We had our lunch at the little village square in Enosburg Falls. Our lunches had been prepared in the Lodge kitchen, and we grabbed them on the way out to the van. More yum. Believe me on that. Enosburg Falls had a monument to some guy who in the early 20th Century was the best baseball player ever to come out of Vermont. I also found a little cemetery to wander through–the oldest birth dates were in the 18th Century. Way cool. A couple families had many graves with occupants of the same surname. Lisa and I had to check out a cabin we saw, and, of course, get a photo.The sign on it said “Abe’s Cabin 1830” and inside I was some fancy old-fashion children’s clothing on display. No idea, but here’s the photo:P1020226

Vermont (among other states) has something called “Rails to Trails” in which railroad routes were converted to bike paths. Beyond the original route, here were two optional loops for cyclists to take to expand their vision and appetite. I took the first, which was more saturation viewing of the gorgeous countryside. Folks not opting for the loop took the Rails to Trails route to the gathering place for lunch. Folks who weren’t doing the optional second long loop after lunch rode the trail to the Abbey restaurant. Only a few hardy souls did the second loop, though Ryan reported he did it, but “in a car.” Sounds like a plan. The lovely part about the Trail path is that once Lisa got me settled on the trail, it was impossible for me to get lost. There were many cornfields, but I think the hay had all been harvested. Other wild flora offerings included chamomile, dandelions, Queen Anne’s Lace, what looked like Filbert tree starts, and other unidentified gorgeous flowering plants. There were little hopping insects, crickets or grasshoppers, and tiny butterflies/moths that led me down the path.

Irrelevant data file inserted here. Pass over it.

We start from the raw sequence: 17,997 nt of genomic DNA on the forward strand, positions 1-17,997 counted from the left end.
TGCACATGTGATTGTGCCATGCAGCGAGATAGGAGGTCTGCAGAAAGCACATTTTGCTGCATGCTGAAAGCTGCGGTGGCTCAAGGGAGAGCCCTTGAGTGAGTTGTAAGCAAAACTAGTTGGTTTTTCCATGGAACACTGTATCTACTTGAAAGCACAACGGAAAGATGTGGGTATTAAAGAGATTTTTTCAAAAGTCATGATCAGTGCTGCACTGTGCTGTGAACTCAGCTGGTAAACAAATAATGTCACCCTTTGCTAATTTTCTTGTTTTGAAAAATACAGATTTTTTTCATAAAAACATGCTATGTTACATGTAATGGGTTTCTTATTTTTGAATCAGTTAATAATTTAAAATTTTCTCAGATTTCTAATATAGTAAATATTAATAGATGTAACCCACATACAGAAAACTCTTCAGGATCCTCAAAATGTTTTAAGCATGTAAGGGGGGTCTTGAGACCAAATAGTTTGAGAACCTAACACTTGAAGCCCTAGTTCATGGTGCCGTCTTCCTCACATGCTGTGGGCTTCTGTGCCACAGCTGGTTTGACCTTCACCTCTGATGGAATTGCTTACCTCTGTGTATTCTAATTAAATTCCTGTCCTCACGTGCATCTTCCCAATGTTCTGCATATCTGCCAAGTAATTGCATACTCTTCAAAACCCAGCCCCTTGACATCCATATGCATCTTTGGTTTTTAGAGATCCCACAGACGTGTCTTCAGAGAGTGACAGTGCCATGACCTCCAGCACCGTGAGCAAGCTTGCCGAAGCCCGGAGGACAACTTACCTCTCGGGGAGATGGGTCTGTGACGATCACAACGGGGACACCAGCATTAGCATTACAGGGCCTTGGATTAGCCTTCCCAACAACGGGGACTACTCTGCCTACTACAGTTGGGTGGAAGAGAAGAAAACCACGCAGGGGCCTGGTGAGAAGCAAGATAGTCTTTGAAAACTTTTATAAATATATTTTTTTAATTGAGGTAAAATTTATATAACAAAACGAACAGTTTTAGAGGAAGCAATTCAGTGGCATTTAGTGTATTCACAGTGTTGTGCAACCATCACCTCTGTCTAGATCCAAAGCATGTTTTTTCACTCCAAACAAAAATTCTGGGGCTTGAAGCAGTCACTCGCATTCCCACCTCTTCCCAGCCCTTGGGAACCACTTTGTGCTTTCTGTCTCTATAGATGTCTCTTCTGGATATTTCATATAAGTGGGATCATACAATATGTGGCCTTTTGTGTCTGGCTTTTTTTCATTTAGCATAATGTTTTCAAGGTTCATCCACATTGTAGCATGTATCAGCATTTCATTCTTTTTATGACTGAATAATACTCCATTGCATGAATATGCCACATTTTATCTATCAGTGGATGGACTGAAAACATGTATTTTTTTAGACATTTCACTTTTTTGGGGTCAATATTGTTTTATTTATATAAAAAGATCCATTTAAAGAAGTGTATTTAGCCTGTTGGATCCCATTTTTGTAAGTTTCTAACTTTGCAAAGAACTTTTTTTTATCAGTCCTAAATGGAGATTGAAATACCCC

This route was six miles long, and we ended up at the Abbey, which I had hoped was a really old abbey, but was actually a restaurant. So I got an iced coffee and a couple photos:

And I took the opportunity to ask Phoebe if I could get a photo of her “tat”–a perfect imprint of a bicycle chain, on her leg:P1020230

And now I’m on the porch, with Phoebe and Don and Elaine, chatting and wondering about dinner. To be continued…

And on to dinner. I had spied neatly constructed casseroles in the kitchen earlier in the day, and magically, they were served as truly outstanding spinach lasagna. I’ve made enough pans of lasagna to know it’s a complex operation, and these had been made by an expert. The portions were served with fresh corn and a big, very interesting green salad. I found one of my ciders, and it was the perfect accompaniment. Dessert was something else, too. Something called, I think opera cake. It doesn’t contain flour, so you can imagine what all these delicious layers consisted of. Kind of a confectionery lasagna.

I’m wondering about the decaf I had with the cake. I should have been more tired from all the sunshine and activity than I was. So Elaine and I stayed up for a while and had a wonderful discussion about Life. That covered it all. Good night.